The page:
By using this site, you agree to our updated Privacy Policy and our Terms of Use. Manage your Cookies Settings.
429,616 Members | 2,026 Online
Bytes IT Community
+ Ask a Question
Need help? Post your question and get tips & solutions from a community of 429,616 IT Pros & Developers. It's quick & easy.

Problem with Copy Constructor and overloaded assignment operator with templates

P: n/a
Hi everyone,

I'm writing a class that inherits from std::vector in order to add
some additional functionality. I'm having a compiler problem, however,
when I have a function that returns this class. I've drilled down and
been able to create a very simple example of the problem. Here's my
code:

<code>
#include <vector>
#include <iostream>

using std::vector;
using std::cout;
using std::endl;

template <typename T>
class B : public std::vector<T>
{
public:
B(){ cout << "In B ctor" << endl; }

B(B<T&b) { cout << "In B copy ctor" << endl; }

B<T>& operator=(const B<T&b) { cout << "In B assign." << endl;
return *this; }

~B(){ cout << "In B destructor" << endl; }

};

B<inttest()
{
B<intreturnVal;
return returnVal;
}

int main()
{
B<intb;
b = test();
return 0;
}
</code>

I get the following error when compiling:
test.cpp: In function `int main()':
test.cpp:31: error: no matching function for call to
`B<int>::B(B<int>)'
test.cpp:14: note: candidates are: B<T>::B(B<T>&) [with T = int]

Does anyone know of a solution?

Some additional information: any of the following code in 'main'
compiles fine:
<code>
B<intb;
B<intb2 = b;
return 0;
</code>

or

<code>
B<intb;
B<intb2;
b2 = b;
return 0;
</code>

or

<code>
B<intb;
B<intb2(b);
return 0;
</code>

Any help would be greatly appreciated.

Jun 12 '07 #1
Share this Question
Share on Google+
2 Replies


P: n/a
On 12 Juni, 16:08, saxman <erll...@gmail.comwrote:
Hi everyone,

I'm writing a class that inherits from std::vector in order to add
some additional functionality. I'm having a compiler problem, however,
when I have a function that returns this class. I've drilled down and
been able to create a very simple example of the problem. Here's my
code:

<code>
#include <vector>
#include <iostream>

using std::vector;
using std::cout;
using std::endl;

template <typename T>
class B : public std::vector<T>
{
public:
B(){ cout << "In B ctor" << endl; }

B(B<T&b) { cout << "In B copy ctor" << endl; }

B<T>& operator=(const B<T&b) { cout << "In B assign." << endl;
return *this; }

~B(){ cout << "In B destructor" << endl; }

};

B<inttest()
{
B<intreturnVal;
return returnVal;

}

int main()
{
B<intb;
b = test();
The problem is that the compiler converts this to a copy-constructor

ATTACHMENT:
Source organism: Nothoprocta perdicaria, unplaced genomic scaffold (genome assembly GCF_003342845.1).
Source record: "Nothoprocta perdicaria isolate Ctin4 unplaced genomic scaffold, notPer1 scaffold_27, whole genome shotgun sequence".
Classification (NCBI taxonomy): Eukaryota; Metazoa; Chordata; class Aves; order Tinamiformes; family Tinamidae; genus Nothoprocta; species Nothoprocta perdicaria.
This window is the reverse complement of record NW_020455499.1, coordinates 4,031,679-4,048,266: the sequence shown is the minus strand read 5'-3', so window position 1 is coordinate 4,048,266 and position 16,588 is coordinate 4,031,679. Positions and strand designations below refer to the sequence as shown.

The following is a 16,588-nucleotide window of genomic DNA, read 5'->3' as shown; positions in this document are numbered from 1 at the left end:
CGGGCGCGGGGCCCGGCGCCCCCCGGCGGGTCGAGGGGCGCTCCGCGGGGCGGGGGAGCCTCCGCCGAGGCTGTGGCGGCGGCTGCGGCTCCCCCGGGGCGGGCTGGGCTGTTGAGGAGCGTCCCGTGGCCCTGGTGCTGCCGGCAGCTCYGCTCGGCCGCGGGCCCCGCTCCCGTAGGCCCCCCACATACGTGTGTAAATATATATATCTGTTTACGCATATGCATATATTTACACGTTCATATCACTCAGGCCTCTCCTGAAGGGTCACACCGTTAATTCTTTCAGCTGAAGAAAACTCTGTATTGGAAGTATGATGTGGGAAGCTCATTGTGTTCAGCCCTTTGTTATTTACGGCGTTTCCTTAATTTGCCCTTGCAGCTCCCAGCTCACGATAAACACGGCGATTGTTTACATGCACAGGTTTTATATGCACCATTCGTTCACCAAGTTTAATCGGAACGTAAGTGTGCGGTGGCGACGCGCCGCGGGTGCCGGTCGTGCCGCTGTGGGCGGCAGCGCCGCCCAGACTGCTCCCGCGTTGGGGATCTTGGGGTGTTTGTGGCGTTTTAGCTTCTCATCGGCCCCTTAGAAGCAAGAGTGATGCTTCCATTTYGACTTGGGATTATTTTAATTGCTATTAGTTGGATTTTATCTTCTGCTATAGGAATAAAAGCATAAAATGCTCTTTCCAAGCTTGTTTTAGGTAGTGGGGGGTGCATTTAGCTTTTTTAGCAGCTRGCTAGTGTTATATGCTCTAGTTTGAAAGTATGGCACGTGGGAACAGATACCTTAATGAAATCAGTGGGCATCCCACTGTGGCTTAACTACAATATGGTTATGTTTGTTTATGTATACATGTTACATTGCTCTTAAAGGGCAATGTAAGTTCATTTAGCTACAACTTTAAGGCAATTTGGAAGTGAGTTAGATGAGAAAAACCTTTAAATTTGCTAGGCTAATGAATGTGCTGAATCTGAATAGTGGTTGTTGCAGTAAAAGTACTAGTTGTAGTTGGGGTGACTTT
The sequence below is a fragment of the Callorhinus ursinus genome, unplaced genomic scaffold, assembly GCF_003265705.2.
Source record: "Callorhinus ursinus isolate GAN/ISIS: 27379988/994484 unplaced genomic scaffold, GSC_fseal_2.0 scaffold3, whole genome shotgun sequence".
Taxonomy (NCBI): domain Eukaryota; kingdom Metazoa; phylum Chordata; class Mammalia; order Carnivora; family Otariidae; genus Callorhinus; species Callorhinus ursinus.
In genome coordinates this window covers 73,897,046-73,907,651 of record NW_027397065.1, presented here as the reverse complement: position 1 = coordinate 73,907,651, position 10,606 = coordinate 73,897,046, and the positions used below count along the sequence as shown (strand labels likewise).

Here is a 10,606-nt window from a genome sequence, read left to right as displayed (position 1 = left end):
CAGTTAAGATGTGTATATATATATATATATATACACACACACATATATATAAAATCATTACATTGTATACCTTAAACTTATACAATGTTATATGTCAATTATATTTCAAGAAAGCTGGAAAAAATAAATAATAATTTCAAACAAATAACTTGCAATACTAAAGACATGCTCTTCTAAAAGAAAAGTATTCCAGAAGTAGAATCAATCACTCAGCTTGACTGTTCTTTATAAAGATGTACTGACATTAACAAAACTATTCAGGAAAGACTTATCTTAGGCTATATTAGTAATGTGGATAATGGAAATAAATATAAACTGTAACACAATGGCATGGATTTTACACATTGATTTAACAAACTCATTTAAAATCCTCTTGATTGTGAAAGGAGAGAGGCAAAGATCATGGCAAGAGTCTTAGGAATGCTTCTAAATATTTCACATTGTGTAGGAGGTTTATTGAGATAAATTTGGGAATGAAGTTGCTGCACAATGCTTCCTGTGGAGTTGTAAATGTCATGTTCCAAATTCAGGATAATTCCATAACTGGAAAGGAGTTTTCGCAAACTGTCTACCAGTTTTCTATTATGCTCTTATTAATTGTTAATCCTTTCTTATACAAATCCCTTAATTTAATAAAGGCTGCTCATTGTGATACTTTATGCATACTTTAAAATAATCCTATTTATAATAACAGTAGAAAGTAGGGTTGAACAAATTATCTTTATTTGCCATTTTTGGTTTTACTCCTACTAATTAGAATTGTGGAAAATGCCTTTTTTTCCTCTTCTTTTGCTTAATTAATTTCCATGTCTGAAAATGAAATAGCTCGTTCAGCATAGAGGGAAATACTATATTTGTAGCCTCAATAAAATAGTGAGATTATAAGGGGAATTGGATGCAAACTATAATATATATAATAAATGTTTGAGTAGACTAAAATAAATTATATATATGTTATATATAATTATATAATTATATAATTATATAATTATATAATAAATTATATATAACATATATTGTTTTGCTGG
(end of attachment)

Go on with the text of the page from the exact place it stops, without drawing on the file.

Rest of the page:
call like this 'B<int>(test())', however since your copy-constructor
takes a reference as a parameter this can not compile (since a
reference can not bind to the temporary returned by test()). To solve
this simply change the copy-constructor to 'B(const B<T&b)'. In
general the parameters to copy-constructors should be const.

--
Erik Wikström

Jun 12 '07 #2

P: n/a
On Jun 12, 10:16 am, Erik Wikström <eri...@student.chalmers.sewrote:
On 12 Juni, 16:08, saxman <erll...@gmail.comwrote:
Hi everyone,
I'm writing a class that inherits from std::vector in order to add
some additional functionality. I'm having a compiler problem, however,
when I have a function that returns this class. I've drilled down and
been able to create a very simple example of the problem. Here's my
code:
<code>
#include <vector>
#include <iostream>
using std::vector;
using std::cout;
using std::endl;
template <typename T>
class B : public std::vector<T>
{
public:
B(){ cout << "In B ctor" << endl; }
B(B<T&b) { cout << "In B copy ctor" << endl; }
B<T>& operator=(const B<T&b) { cout << "In B assign." << endl;
return *this; }
~B(){ cout << "In B destructor" << endl; }
};
B<inttest()
{
B<intreturnVal;
return returnVal;
}
int main()
{
B<intb;
b = test();

The problem is that the compiler converts this to a copy-constructor
call like this 'B<int>(test())', however since your copy-constructor
takes a reference as a parameter this can not compile (since a
reference can not bind to the temporary returned by test()). To solve
this simply change the copy-constructor to 'B(const B<T&b)'. In
general the parameters to copy-constructors should be const.

--
Erik Wikström
Thanks for the help and the explanation, that worked perfectly

Jun 12 '07 #3

This discussion thread is closed

Replies have been disabled for this discussion.